meMy timeline:

I’ve loved books for as long as I can remember. I wrote and illustrated my first one at the age of five. It’s hard to pick favorites, but I have a soft spot for biographies. Toulouse-Lautrec’s life was among the first ones I read about and it made a long-lasting impression on me early on. Mircea Eliade‘s works occupied entire shelves in our living room and I devoured his autobiographical novels one-by-one. In college I discovered the Charles Eliot Norton Lectures collection. Stravinsky’s Poetics of Music and Borges’ This Craft of Verse are dear to my heart.

Next came foreign languages, starting with English in kindergarten. After some mildly boring classroom practice like “Mary has a yellow pencil” I discovered that I could slowly begin to understand the lyrics of the music my parents listened to. I played and re-played those songs until I understood every word. I could taste true power.

I happened upon rhythmic gymnastics around the same time. Favorite apparatus: ribbon.

I fell in love with math in fifth grade and never grew out of it. I solved olympiad problems for fun and cried my eyes out so that my parents would allow me to go to math camps. My favorites: geometry, topology, and functional analysis. Not too many people may know this, but Sinaia in winter is a wonderful place for a math camp.

I fell in love with programming in high-school. I owe it to my dad who steered me towards it at a time when I was stubbornly focused on pure math.

My desire to do both led me to image processing and computer graphics. I crossed the Atlantic and started from an applied perspective, working with electron micrographs and crystallographic electron density maps.

I discovered I was good at making computers do things we do effortlessly with our senses like seeing patterns in noisy images and adding depth to otherwise flat computer screens. That led me to exploring related areas like computer vision and artificial intelligence in search of solutions to image and geometry processing problems.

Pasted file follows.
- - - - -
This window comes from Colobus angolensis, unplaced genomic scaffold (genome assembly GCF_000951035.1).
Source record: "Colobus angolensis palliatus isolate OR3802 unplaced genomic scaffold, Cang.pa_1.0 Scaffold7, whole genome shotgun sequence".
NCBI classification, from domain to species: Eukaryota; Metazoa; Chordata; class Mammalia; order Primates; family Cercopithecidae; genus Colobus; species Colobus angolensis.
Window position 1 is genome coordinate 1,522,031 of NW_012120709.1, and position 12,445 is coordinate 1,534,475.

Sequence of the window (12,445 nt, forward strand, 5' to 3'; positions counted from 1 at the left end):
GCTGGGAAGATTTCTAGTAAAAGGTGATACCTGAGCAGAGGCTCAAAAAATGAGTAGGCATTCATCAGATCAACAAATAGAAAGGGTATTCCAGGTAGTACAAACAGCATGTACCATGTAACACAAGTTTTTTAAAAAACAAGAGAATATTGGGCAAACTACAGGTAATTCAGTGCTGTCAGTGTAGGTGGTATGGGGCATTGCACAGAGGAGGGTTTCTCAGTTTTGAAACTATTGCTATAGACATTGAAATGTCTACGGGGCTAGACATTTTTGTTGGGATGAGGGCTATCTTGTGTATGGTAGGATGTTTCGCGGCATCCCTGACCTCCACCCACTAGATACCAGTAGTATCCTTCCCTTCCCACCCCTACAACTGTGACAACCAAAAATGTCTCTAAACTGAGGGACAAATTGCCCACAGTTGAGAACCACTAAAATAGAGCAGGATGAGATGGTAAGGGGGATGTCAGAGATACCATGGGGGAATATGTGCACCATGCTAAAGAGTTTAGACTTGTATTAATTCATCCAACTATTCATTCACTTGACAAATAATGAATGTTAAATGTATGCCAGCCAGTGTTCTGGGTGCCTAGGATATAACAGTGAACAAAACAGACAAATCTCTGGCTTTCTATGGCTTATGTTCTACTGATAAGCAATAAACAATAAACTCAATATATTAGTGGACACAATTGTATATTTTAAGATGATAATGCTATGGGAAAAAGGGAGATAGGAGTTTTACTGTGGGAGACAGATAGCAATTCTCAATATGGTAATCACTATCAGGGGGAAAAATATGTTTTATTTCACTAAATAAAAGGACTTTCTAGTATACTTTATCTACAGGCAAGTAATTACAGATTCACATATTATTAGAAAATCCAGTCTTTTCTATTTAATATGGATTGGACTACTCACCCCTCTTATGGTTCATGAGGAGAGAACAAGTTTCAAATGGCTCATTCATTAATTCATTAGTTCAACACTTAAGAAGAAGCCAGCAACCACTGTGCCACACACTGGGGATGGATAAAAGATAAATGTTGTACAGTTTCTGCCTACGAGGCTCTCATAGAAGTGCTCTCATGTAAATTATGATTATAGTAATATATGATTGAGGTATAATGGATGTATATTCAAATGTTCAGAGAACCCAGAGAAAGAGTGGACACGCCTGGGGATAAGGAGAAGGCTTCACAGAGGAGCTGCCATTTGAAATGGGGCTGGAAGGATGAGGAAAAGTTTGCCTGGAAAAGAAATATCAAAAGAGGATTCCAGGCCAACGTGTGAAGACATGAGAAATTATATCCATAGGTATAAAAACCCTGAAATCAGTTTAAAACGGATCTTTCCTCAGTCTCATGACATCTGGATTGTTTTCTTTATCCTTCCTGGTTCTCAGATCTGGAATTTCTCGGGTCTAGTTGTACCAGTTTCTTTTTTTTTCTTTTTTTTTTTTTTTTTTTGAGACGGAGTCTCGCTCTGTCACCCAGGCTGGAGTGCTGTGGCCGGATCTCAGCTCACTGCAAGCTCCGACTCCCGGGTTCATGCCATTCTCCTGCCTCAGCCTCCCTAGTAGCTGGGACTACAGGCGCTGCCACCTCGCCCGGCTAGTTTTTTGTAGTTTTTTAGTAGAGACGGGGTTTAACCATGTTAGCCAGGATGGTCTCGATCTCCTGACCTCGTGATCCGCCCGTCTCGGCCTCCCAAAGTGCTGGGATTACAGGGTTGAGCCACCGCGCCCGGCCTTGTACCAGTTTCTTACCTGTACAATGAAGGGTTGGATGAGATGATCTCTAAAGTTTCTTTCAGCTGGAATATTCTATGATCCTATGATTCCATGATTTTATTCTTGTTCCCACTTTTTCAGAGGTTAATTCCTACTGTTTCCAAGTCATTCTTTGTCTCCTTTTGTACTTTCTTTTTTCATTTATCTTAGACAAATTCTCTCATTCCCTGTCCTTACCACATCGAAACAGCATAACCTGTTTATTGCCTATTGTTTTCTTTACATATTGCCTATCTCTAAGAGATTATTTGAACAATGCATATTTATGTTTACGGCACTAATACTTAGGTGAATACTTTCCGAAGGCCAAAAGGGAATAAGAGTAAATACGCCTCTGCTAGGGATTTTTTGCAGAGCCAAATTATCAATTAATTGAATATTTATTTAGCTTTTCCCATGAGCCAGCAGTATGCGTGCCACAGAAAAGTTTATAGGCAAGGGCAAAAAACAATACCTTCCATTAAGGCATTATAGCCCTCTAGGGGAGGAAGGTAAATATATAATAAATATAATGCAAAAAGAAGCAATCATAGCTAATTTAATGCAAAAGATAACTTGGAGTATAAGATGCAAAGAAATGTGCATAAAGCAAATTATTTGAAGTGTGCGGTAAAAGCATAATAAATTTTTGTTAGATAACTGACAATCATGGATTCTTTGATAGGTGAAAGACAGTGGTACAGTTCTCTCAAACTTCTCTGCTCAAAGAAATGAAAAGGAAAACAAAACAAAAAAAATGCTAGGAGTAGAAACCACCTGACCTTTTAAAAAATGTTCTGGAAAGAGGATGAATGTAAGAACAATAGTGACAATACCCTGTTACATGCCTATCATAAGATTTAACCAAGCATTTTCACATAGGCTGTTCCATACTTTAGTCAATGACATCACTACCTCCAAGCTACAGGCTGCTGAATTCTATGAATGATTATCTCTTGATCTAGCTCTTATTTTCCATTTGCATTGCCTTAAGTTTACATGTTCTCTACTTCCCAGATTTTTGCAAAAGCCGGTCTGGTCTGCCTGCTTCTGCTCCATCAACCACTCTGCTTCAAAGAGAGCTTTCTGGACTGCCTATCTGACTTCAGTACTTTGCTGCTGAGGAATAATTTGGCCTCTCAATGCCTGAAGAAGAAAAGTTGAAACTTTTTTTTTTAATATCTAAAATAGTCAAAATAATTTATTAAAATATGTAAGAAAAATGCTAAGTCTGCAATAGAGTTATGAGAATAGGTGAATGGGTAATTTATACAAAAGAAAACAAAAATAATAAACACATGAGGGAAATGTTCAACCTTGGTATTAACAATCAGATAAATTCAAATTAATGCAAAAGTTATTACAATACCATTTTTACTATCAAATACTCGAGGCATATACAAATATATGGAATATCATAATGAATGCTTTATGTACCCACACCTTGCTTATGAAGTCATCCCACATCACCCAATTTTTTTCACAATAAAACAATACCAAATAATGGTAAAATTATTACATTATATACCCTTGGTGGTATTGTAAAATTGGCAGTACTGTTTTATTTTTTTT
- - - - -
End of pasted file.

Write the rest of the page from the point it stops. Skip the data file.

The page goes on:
The rise of the services economy brought about a shift in focus: data analysis. It made for a captivating challenge: make the computer find things we could not find with our senses.

I resolved to move closer to the source of the data while continuing to do what I loved most: math and programming.  That’s when I decided to take a stroll down Wall St. It was January 2008. What is that thunder murmuring in the distance? Markets crashing in a financial hurricane, you say? Nah, think of that deluge of data waiting to be explored! I took the leap with eyes wide open.

My “official” bio:

I am the Head of Quantitative Portfolio Solutions at Alphadyne Asset Management.

I have a Ph.D. in Computer Science from Purdue University. In addition, I completed graduate coursework in Financial Mathematics at NYU and Machine Learning / Big Data at Harvard University.

Prior to joining Alphadyne, I was a quantitative research lead in the Global Fixed Income Fund at Citadel LLC and served as director in the Global Markets Division at BNP Paribas where I managed the Interest Rate Options & Inflation quantitative research team. Before transitioning into Finance, I was a manager and research staff member at the IBM T. J. Watson Research Center.

Welcome to my website!